Contact Us

Use the form on the right to contact us.

You can edit the text in this area, and change where the contact form on the right submits to, by entering edit mode using the modes on the bottom right. 

         

123 Street Avenue, City Town, 99999

(123) 555-6789

email@address.com

 

You can set your address, phone number, email and site description in the settings tab.
Link to read me page with more information.

Let's Talk About Fat

Nutrition Blog

Let's Talk About Fat

Madeline Schaefer

By Madeline Stewart Feb. 16th, 2019

Since I wrote a previous post about the main ingredient not to eat in your everyday life: sugar, I thought I would follow it up with an equally important, and perhaps more welcome post about what TO eat in your diet: fat. High quality fat in good amounts.

Fat has gotten a bad rap in the past, mostly due to incorrect correlations, misinterpretation of research and a little bit of scapegoating. I’ll spare you the long winded details and long list of study analysis I have acquired throughout the years, and just tell you this: The information that fat will make you fat, and that all saturated fat is dangerous, and that low fat products and fat free diets will make you healthy and slim is misguided and inaccurate. High quality fat in adequate amounts is essential for the optimal function of your human body! If you are interested in all the research here is a really great literature review that summarizes most of it!

On to the important stuff! Why your body needs fat!

Energy: Fat is a source of energy in the body- and more importantly a source for sustained long term energy. In contrast to sugar which is a quick burning fuel fat offers sustained energy. Think about it like a campfire: sugar is the kindling and fat is the long burning logs. We all need kindling to start a fire, but it is not what we want to rely on for all day energy. If you feel like you are constantly reaching for a snack, feel irritable or shaky if you miss a meal, have a hard time concentrating, feel fuzzy brained, never feel full, crave sugar and carbs...then you are most likely relying very heavily on sugar for your fuel instead of fat. High quality fats in contrast provides you with long sustained periods of energy, increased focus, a clear head and an increase in satiety and satisfaction.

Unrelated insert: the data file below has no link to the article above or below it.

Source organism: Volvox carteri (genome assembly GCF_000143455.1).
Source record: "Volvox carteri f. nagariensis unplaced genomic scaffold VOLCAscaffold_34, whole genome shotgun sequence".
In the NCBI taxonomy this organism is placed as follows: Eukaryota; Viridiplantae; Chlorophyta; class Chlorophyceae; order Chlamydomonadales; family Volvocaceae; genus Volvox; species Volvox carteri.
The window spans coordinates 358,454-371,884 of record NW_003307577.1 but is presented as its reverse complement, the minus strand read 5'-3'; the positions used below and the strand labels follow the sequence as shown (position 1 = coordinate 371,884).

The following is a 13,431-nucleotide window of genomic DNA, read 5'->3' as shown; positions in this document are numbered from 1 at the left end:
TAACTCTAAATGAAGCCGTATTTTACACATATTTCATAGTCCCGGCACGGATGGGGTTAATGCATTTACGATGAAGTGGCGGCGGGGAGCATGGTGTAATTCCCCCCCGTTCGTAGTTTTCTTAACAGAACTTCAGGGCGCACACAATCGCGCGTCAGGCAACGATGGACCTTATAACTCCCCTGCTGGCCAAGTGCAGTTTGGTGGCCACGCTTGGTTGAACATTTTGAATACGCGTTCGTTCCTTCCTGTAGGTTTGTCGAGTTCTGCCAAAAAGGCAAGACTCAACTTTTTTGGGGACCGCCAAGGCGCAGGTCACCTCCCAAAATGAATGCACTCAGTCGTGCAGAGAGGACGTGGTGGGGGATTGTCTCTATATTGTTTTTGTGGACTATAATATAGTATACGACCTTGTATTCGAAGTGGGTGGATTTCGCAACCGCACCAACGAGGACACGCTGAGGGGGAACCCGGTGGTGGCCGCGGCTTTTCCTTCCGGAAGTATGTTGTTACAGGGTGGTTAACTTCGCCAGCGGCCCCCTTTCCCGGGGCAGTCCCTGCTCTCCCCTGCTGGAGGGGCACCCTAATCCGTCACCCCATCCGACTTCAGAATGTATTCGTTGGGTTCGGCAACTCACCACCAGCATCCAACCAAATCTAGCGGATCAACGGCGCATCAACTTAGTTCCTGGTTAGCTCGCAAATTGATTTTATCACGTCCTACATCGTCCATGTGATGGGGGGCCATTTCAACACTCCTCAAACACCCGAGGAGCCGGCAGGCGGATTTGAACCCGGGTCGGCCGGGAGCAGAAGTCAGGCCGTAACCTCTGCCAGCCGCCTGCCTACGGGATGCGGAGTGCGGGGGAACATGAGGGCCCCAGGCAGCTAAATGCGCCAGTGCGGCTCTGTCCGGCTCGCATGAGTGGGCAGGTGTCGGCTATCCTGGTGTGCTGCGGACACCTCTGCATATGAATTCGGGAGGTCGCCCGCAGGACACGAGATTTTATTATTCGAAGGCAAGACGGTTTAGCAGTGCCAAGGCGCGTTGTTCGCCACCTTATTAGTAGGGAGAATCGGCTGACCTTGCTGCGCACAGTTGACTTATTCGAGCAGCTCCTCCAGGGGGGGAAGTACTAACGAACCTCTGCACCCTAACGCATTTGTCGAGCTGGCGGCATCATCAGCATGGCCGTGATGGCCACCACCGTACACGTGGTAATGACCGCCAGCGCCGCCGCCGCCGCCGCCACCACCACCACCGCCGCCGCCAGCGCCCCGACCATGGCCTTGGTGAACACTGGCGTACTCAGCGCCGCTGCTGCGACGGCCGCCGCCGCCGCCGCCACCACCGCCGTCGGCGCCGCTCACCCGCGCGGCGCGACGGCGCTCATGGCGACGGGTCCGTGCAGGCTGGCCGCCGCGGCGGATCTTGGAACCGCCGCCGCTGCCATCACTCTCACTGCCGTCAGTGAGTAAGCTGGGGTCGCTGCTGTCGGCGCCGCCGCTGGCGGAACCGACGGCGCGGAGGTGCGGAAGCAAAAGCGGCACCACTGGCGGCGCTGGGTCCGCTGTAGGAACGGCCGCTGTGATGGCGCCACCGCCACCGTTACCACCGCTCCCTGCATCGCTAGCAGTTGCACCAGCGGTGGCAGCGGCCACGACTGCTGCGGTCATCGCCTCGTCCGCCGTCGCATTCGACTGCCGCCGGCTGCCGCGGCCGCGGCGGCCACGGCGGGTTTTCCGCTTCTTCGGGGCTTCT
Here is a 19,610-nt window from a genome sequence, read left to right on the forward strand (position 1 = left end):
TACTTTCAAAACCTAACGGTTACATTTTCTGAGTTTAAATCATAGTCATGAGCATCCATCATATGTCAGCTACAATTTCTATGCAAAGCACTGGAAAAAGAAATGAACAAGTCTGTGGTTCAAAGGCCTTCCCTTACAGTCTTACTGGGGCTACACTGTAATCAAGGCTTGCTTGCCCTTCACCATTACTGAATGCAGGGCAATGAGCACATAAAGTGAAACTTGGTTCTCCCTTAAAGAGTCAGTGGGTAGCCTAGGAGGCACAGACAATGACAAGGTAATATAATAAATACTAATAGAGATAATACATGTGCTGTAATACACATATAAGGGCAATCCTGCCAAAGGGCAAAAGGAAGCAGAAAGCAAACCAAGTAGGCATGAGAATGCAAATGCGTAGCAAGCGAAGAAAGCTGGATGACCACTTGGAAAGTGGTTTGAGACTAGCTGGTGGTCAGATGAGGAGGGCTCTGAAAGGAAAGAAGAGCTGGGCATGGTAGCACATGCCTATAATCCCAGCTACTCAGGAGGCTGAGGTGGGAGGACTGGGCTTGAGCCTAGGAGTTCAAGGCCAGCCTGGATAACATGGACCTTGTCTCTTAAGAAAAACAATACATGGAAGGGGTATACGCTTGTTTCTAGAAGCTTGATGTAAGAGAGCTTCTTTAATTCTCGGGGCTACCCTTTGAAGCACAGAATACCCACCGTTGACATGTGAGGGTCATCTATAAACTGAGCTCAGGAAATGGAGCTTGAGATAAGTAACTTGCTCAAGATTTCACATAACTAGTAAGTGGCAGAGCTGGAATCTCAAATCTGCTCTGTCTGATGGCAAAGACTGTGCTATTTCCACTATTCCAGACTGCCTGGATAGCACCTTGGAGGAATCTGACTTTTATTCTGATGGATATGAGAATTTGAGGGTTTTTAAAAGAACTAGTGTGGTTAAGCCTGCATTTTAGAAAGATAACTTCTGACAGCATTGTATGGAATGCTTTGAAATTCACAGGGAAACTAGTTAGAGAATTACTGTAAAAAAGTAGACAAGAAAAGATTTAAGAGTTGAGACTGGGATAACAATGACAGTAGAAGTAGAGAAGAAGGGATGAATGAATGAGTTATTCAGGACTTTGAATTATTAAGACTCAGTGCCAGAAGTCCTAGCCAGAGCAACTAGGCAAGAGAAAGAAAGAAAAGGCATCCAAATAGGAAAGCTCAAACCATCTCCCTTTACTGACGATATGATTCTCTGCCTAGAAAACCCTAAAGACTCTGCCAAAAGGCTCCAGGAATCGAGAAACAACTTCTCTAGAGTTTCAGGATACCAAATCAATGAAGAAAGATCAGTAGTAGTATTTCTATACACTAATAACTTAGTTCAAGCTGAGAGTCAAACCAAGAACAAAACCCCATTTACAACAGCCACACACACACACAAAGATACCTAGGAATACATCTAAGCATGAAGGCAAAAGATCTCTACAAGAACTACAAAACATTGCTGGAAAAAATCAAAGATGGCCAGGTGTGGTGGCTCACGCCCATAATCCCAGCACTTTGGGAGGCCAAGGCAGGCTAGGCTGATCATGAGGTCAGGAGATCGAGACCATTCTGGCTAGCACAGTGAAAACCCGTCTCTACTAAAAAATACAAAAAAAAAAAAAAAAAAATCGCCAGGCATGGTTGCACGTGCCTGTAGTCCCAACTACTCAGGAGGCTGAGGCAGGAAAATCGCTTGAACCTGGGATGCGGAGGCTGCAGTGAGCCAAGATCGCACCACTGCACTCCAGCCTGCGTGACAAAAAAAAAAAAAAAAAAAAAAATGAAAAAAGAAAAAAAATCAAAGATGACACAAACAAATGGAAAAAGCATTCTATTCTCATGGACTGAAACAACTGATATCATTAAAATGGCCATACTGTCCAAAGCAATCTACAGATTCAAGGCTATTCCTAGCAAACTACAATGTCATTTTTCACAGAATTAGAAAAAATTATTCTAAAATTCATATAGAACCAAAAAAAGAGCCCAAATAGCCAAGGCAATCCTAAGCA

Mood Stabilization and Elevation: Eating fat in your diet helps prevent energy crashes throughout the day and wards off hangry feelings. It has also been proven to elevate mood and reduce symptoms of depression. One study done on mice, found just after 48 hours of eating a higher-fat diet the mice showed fewer signs of depression and that the antidepressant effect lasted for 8 weeks! [1] Additionally a study found that eating a diet rich in fatty fish could lesson symptoms of depression. [2] Fat is so important for mental health, and is totally delicious and makes all your food taste better, so it is really a win win!

Strengthens Your Brain: Your brain is the fattiest organ in your body! It is about 60% fat, and needs lots and lots of good quality fat to function optimally.

Happy Healthy Cells: fat is essential in the make-up of all your cell membranes. So good fats in your diet equals happy cell membranes which equals a happier more optimally functioning body and a happier you.

Hormonal Health: Fat is the building block for your sex hormones such as estrogen and testosterone. You need it in your diet in order to regulate and produce sex hormones within your body.